If you live outside the U.S., electric vehicles remain relatively exotic and expensive. But not for much longer. Once again, Beijing and Washington are locking horns, and the SUV is a symbol of conflict. China wants to bring EVs to the masses and the U.S. thinks they’re too expensive. But if the U.S. succeeds in winning a subsidy war — and even if it takes time to do so — electric vehicles are going to be around for a long time. Fortunately, the arguments over EV pricing are pretty much beside the point.
Although it’s easy to poke fun at Obama-era, trickle-down economics for not even bothering to design an EV price index (they included Tesla in their calculations, but not Honda and Nissan), EVs actually have declining prices. What’s more, automakers actually have come up with relatively exact algorithms for determining the right price for their EVs. The obvious reason for this is that battery technology has improved. Instead of using a nickel nickel battery, for example, battery makers are using a zinc battery. But that’s no reason why EVs can’t be made cheaper than conventional ones. At the moment, most U.S. cars run on gasoline, and they’re relatively cheap to make. But the risks of driving down oil prices by encouraging fuel efficiency are obvious. If oil prices rise, drivers will be more comfortable with a big range of electrified options.
As two recent paper by a U.S. auto-industry trade group and the Brookings Institution demonstrate, there’s a big potential for a boom in battery and engine technology, both of which would dramatically reduce the cost of EVs. It’s also more likely that these technologies could penetrate the market before cars cost a third or fourths of what they do today. This means that, regardless of subsidies, EV prices are bound to come down pretty rapidly in both price and range. Moreover, the most valuable EV value right now is the range; people who want the most miles are going to buy a small car. The $40,000-$50,000 range is the top end, and I can tell you that a new Nissan Leaf will most certainly have a range of over 200 miles. The new Audi e-tron is available with about the same range, and I’ve seen Chevy’s Bolt drive about 200 miles on a single charge.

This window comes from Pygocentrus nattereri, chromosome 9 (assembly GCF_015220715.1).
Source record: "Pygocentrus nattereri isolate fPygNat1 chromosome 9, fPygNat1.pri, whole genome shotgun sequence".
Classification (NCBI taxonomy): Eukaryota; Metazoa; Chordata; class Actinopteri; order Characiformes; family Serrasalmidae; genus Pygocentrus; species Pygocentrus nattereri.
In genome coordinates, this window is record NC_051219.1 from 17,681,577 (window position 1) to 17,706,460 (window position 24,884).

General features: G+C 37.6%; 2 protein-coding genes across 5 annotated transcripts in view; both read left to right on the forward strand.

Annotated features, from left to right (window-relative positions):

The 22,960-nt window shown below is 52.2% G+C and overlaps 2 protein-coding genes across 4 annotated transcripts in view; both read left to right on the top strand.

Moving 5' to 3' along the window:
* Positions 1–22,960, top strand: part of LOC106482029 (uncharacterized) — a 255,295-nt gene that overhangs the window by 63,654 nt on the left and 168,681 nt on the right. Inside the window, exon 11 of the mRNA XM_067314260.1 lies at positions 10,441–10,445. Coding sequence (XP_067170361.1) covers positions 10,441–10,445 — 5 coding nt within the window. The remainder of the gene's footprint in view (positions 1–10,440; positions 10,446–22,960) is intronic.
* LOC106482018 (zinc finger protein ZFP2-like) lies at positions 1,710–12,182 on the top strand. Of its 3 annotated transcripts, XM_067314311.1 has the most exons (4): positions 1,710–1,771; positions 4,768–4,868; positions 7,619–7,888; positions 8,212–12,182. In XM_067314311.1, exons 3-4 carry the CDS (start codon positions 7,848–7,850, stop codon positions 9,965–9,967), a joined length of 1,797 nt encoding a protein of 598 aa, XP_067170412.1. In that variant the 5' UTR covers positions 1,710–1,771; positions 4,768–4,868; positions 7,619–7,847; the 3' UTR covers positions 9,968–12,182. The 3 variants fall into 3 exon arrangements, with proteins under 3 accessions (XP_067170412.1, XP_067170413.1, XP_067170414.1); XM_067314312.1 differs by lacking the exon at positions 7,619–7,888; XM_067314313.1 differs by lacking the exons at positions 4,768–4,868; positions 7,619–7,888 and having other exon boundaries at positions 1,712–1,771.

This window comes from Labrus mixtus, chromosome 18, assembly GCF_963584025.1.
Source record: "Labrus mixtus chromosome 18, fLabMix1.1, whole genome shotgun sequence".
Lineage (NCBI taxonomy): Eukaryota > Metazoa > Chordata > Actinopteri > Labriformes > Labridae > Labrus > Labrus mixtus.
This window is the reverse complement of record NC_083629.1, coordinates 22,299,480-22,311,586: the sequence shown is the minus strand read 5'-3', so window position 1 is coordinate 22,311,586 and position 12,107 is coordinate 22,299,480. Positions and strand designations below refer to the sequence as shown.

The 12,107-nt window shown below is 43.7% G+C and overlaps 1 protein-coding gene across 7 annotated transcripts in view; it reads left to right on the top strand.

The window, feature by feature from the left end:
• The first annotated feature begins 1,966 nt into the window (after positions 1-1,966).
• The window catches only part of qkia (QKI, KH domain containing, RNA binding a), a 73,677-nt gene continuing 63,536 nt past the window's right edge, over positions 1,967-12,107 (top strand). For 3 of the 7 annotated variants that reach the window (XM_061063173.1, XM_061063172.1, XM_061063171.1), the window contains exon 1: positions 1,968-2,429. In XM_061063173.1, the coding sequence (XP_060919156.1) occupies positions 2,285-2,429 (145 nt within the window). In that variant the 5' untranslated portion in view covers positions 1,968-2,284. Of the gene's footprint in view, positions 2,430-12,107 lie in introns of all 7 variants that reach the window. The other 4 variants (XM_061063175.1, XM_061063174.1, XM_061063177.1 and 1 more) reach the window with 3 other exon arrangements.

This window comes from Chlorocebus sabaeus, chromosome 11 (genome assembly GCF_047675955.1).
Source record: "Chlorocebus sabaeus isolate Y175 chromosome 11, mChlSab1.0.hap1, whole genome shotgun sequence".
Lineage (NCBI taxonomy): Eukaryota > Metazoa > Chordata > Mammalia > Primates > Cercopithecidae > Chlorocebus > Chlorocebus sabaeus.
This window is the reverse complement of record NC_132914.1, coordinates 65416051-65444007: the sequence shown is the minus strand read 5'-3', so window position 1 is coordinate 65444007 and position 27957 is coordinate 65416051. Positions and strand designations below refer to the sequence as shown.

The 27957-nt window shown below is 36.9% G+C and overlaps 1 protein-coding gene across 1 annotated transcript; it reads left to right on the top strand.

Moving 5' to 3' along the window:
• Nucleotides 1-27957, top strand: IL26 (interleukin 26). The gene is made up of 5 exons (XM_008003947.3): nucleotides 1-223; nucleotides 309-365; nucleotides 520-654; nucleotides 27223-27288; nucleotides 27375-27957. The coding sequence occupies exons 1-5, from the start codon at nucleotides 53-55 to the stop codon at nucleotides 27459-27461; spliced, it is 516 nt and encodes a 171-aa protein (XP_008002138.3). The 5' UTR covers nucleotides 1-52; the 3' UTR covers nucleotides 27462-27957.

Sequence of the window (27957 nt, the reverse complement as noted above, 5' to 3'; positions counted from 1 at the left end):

If you can get 200 miles, the key is to know where you’re going and when you’re going to use it. Most Americans don’t want to drive all that far, so 200 miles is likely to be well within the reach of even the most optimistic consumer. The shift away from a dependence on foreign oil is going to happen regardless of whether Beijing or Washington builds the infrastructure for electric vehicles.
The question is who has the best insights into this: the automakers or the Chinese authorities. If, as seems likely, GM and Toyota produce competing EVs, then one or the other will be making money off of them. Nobody is going to be making billions of dollars on EVs. But the sooner that happens, the faster the switch will come. Nothing about the economics of electric vehicles contradicts my traditional political views. You don’t want to make it easy for people to pollute, so while I’m pleased by China’s new tariffs, I remain skeptical of President Trump’s hope that progress can be achieved by opening up China’s economy.
What I am is excited about is the knowledge that things will get cheaper and that U.S. tech companies, rather than Chinese ones, will be in the lead in pushing down prices. In a digital economy, all investment makes money. If drivers want the current top end of EV range and a range of around 200 miles, they’re not going to be getting much help from subsidies; they’re going to have to make the trip themselves. This process should be accelerated if Trump succeeds in pushing for subsidies. A healthier U.S. economy benefits us all.